This post remains published for posterity.
The In Memoriam Page is the complete listing.
NCAVP mourns the death of Ashley Moore, a 26-year-old Black trans woman found dead outside the YMCA in Newark, NJ on April 1. The Newark Police Department did not make any attempt to contact her family, and ruled the death a suicide, claiming Ashley either jumped from the roof or was hit by a car, despite strangulation marks on her neck. A witness reported seeing Ashley run out of her room and downstairs that night at 3:47 am, ruling out the former, and camera footage confirmed there were no vehicles nearby at the time of her death that could have struck her. Moore was cremated before an autopsy was conducted, and a death certificate has not been issued, even 4 months after her passing. Both the police report and obituary misgendered and deadnamed Ashley. Due to pushback by Ashley’s mother Starlet Carbin and advocates, an investigation has finally been opened by the police department in connection with the county’s Homicide Task Force.
“Ashley loved people” said her mother in a phone call with NJ Advanced Media. She had a passion for writing, an enthusiasm that was sparked after she read Harry Potter and the Sorcerer’s Stone as a child, she also worked as chef at One World Trade Center. She had a younger brother, Elijah, and “always led with connection.”
Sadly, negative response from law enforcement is not exclusive to Ashley’s death – in 2018 a video she posted on Instagram chronicled an experience she had with the Newark Police Department in which they refused to file a police report after she was mugged, instead calling her a homophobic slur upon discovering she was a trans woman.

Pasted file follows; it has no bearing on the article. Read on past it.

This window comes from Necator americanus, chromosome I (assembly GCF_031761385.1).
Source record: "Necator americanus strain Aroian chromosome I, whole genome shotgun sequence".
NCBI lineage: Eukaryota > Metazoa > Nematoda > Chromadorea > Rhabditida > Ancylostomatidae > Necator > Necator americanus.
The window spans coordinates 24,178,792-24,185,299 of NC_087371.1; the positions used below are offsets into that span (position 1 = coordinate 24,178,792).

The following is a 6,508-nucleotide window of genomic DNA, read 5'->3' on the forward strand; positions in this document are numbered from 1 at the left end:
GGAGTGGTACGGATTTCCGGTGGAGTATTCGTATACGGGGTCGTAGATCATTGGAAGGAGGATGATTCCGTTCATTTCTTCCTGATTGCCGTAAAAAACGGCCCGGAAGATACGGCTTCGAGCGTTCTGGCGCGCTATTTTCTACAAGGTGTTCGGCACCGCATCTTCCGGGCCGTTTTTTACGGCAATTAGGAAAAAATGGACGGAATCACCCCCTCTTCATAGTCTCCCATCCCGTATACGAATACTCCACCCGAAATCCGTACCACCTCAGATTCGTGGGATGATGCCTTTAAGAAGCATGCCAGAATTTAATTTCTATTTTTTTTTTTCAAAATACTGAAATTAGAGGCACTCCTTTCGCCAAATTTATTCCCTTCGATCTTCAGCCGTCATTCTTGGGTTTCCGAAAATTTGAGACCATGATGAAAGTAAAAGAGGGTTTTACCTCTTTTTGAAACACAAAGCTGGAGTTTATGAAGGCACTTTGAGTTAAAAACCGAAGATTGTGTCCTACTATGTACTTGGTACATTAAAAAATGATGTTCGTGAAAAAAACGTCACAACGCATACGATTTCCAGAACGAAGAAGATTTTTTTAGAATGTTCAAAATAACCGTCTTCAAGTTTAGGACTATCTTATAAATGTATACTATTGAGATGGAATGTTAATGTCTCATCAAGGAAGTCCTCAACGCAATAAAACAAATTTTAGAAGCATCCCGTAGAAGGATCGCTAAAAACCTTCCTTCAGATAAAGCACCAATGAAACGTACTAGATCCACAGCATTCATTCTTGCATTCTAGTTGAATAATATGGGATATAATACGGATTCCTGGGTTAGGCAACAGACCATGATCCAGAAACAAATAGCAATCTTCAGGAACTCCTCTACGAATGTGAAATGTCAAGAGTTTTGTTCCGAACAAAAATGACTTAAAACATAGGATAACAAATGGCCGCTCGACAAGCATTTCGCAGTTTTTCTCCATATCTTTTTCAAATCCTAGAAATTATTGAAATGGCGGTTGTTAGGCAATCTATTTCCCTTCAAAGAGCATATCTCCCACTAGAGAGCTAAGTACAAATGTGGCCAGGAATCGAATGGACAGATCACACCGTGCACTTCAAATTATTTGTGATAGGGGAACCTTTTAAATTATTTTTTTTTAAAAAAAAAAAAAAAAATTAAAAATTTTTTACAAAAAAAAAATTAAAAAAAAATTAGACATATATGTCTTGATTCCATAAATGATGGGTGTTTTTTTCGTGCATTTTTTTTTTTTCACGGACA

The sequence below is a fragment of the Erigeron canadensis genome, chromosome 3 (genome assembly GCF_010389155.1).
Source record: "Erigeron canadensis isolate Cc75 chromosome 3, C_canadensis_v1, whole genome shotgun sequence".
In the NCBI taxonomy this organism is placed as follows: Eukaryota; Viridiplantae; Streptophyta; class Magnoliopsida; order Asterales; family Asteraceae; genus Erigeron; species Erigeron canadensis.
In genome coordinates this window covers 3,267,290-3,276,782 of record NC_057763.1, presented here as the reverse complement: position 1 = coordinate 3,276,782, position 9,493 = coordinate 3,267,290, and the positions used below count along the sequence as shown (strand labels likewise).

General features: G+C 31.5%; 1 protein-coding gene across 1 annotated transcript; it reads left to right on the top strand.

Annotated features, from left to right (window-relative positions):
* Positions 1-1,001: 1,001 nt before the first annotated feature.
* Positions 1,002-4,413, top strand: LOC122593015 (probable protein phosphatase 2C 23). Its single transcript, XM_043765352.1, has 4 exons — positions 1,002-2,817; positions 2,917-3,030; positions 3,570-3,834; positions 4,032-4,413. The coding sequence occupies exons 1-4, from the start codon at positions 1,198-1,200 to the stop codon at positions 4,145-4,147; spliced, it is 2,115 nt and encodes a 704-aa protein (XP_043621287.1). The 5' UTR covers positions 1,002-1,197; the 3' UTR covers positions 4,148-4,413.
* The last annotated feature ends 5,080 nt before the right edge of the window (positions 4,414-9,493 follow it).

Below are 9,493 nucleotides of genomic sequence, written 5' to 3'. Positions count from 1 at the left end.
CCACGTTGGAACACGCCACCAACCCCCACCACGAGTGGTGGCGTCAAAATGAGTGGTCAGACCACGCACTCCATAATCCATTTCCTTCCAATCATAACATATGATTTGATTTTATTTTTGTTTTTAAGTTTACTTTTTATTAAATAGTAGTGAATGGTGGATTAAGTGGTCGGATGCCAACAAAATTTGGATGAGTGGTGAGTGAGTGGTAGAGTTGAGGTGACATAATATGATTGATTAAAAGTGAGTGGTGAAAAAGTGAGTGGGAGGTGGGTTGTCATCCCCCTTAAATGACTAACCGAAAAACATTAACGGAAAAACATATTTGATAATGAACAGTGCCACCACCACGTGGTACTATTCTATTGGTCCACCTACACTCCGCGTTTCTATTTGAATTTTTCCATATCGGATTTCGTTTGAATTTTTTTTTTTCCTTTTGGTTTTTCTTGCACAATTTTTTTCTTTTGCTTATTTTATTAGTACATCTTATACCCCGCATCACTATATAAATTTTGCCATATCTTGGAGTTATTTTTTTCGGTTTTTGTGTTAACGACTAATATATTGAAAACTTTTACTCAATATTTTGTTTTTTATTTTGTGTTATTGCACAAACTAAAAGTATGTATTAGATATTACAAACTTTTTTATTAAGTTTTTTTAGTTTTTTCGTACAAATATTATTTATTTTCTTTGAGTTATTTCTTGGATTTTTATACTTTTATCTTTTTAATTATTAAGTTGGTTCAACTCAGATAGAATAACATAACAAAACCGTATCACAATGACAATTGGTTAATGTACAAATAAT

The demand for justice for Ashley is due largely in part to efforts by the Newark LGBT Community Center, and its founder Beatrice Simpkins. The org has arranged a website where supporters can learn more about the case and contribute to the fund set up to create a legal retainer, hire a lawyer, and push for an investigation.
NCAVP stands in solidarity with Black trans women, and we know that it is always hard to read these reports of violence against our communities. We know this can be even more painful when there continues to be an unchecked epidemic of homicides of Black trans women, as police violence is escalating against Black and brown people, and our nation continues to be grappling with the COVID-19 pandemic that highlights long standing healthcare disparities for Black and brown communities. If you need support in these difficult times, you can always reach out to your local NCAVP member. If you or someone you know is experiencing violence, you can reach our free bilingual national hotline at 212-714-1141 or report online for support.
NCAVP works to prevent, respond to, and end all forms of violence against and within lesbian, gay, bisexual, transgender, queer (LGBTQ) and HIV-affected communities. NCAVP is a national coalition of local member programs and affiliate organizations who create systemic and social change. NCAVP is a program of the New York City Anti-Violence Project.